Zenith Aircraft held its annual open house this weekend (September 20-21) at its home base (the Mexico, Missouri, airport). The event started Friday with a strong turnout and then grabbed another gear on Saturday, with the apron in front of the factory filled with people. Still surprisingly low key, a bit like the company itself, the event offered the opportunity for builders and want-to-builders to see the factory up close, talk to company personnel, and have one-on-one time with supporting vendors. It’s in the nature of Zenith and company head Sebastien Heintz, to let the history and number of aircraft flying do the talking.
It was more than just Zenith wares, too. Stalwarts Continental and Lycoming had reps on site, plus Jan Eggenfellner was there showing his latest Viking (Honda-based) package in a CH 750, Robert Helms of UL Power had an engine in display, and William Wynne was on hand demonstrating the Corvair-based engine package for various Zeniths. It’s worth reiterating that Zenith has decided to support a wide range of alternative powerplants in addition to the usual Continental, Lycoming, and Rotax offerings. At a time when most companies tend to stick to one or two well-understood powerplant configurations, Zenith is really open about it being the builder’s choice.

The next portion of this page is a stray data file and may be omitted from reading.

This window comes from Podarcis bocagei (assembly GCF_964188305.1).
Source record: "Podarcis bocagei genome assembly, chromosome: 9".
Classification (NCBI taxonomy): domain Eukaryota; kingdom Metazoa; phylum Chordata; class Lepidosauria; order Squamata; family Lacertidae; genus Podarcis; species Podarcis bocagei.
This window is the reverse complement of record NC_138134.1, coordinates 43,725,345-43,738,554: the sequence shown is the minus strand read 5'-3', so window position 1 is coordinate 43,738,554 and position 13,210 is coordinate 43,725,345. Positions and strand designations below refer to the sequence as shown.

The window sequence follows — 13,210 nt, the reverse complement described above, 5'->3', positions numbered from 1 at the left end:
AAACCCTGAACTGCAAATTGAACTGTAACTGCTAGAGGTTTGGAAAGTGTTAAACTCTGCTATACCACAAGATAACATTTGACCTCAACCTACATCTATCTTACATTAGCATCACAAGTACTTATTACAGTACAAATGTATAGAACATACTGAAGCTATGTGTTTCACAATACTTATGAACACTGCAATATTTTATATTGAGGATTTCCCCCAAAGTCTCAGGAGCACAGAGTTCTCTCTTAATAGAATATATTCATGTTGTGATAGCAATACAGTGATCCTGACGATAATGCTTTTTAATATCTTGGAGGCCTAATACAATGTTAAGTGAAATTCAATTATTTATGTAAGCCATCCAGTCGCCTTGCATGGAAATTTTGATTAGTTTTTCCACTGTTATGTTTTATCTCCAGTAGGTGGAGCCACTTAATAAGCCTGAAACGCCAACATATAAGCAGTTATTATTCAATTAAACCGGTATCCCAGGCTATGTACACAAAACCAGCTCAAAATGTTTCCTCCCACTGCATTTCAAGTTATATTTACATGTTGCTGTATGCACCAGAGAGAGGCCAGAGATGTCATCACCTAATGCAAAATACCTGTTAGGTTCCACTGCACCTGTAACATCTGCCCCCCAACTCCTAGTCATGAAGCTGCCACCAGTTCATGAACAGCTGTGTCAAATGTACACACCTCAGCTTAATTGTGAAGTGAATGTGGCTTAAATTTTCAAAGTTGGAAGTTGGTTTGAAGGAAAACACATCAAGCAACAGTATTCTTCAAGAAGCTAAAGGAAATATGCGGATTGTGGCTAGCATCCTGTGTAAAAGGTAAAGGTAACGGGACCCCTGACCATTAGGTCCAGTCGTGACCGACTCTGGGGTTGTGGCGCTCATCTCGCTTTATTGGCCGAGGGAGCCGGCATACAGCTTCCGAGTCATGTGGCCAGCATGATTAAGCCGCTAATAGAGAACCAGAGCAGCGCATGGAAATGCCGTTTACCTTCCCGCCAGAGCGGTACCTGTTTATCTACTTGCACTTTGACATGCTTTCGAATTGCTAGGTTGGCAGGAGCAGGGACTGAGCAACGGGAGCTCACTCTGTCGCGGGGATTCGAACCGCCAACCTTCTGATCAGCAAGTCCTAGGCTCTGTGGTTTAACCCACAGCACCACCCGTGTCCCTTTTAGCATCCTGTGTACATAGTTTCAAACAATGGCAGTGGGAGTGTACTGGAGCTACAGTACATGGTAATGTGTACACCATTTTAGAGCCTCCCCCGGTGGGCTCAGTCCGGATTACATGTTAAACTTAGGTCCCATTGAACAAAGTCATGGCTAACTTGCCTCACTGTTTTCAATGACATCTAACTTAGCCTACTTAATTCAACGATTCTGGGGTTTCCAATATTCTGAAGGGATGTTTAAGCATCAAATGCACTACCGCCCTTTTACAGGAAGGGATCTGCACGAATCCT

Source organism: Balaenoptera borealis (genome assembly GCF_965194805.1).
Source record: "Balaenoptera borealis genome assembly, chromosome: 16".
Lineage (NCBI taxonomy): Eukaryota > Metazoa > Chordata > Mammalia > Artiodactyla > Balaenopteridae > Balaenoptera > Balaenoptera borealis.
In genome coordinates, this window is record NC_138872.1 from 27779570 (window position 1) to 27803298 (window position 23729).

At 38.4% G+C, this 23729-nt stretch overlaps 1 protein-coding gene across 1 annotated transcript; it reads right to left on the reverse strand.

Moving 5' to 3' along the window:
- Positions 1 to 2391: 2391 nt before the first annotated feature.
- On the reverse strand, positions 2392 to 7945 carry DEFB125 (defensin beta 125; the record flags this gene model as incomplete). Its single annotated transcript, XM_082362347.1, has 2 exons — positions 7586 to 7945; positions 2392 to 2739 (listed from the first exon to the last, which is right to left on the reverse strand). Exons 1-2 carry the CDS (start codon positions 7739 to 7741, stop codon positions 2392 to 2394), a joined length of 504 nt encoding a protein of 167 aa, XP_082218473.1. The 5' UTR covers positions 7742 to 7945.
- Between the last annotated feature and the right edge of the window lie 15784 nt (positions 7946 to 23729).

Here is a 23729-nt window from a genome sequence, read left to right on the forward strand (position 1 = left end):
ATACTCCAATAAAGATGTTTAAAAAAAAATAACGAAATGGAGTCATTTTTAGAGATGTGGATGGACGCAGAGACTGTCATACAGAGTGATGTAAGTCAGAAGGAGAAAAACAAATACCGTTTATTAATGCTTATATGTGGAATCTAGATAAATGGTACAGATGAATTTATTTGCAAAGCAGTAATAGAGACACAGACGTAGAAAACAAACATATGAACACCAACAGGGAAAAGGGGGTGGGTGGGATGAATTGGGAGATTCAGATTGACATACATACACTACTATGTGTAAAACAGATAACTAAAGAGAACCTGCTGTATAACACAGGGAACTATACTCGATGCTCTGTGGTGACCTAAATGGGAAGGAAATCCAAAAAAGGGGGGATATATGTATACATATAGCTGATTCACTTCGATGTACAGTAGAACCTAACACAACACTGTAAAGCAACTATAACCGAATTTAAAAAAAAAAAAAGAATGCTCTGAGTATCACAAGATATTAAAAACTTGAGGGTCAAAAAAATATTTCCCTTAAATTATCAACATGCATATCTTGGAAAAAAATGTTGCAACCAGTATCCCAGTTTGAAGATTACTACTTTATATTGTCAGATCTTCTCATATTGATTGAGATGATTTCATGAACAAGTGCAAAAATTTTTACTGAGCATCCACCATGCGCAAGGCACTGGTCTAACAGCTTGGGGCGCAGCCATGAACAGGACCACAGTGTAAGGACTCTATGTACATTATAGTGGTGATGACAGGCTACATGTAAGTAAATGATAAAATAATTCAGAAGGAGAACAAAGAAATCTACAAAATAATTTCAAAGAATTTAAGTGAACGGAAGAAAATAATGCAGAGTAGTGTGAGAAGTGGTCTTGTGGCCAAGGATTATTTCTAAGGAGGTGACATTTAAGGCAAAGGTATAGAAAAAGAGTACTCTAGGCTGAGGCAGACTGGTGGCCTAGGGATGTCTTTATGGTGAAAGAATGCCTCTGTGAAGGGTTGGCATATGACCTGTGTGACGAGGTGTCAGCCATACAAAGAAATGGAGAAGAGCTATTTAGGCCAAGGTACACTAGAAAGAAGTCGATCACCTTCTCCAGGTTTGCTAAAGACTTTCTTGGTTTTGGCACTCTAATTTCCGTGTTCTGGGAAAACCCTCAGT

While here, I had a chance to chat at length with Andrew Boos, of Avilution. He was demonstrating both the Unpanel in the factory CH750 but also a forward-thinking three-panel design in his own Zenith. Central to his mission is to develop an easily expandable but also highly distributed avionics system. In addition to electronic circuit breakers and highly customizable flight panels, the Avilution concept features modules that allow easy expansion. It was fun to geek out for a few minutes talking to Andrew.
I also had a chance to chat with Bryan Walstrom of Walstrom Aviation. One of his projects is on-site builder assistance. As he described it, he’ll come to you and help move your project along, typically taking a weekend-long or week-long timeframe. The goal is to move builders past stagnation points—usually that’s from a loss of interest, life events getting in the way, or a lack of confidence in a certain aspect of the build—and help them recover some momentum in the project.
The open house also included reps from EAA, Dynon Avionics, Garmin, HomebuiltHelp.com, AeroLEDs, Culver Props, and Avemco.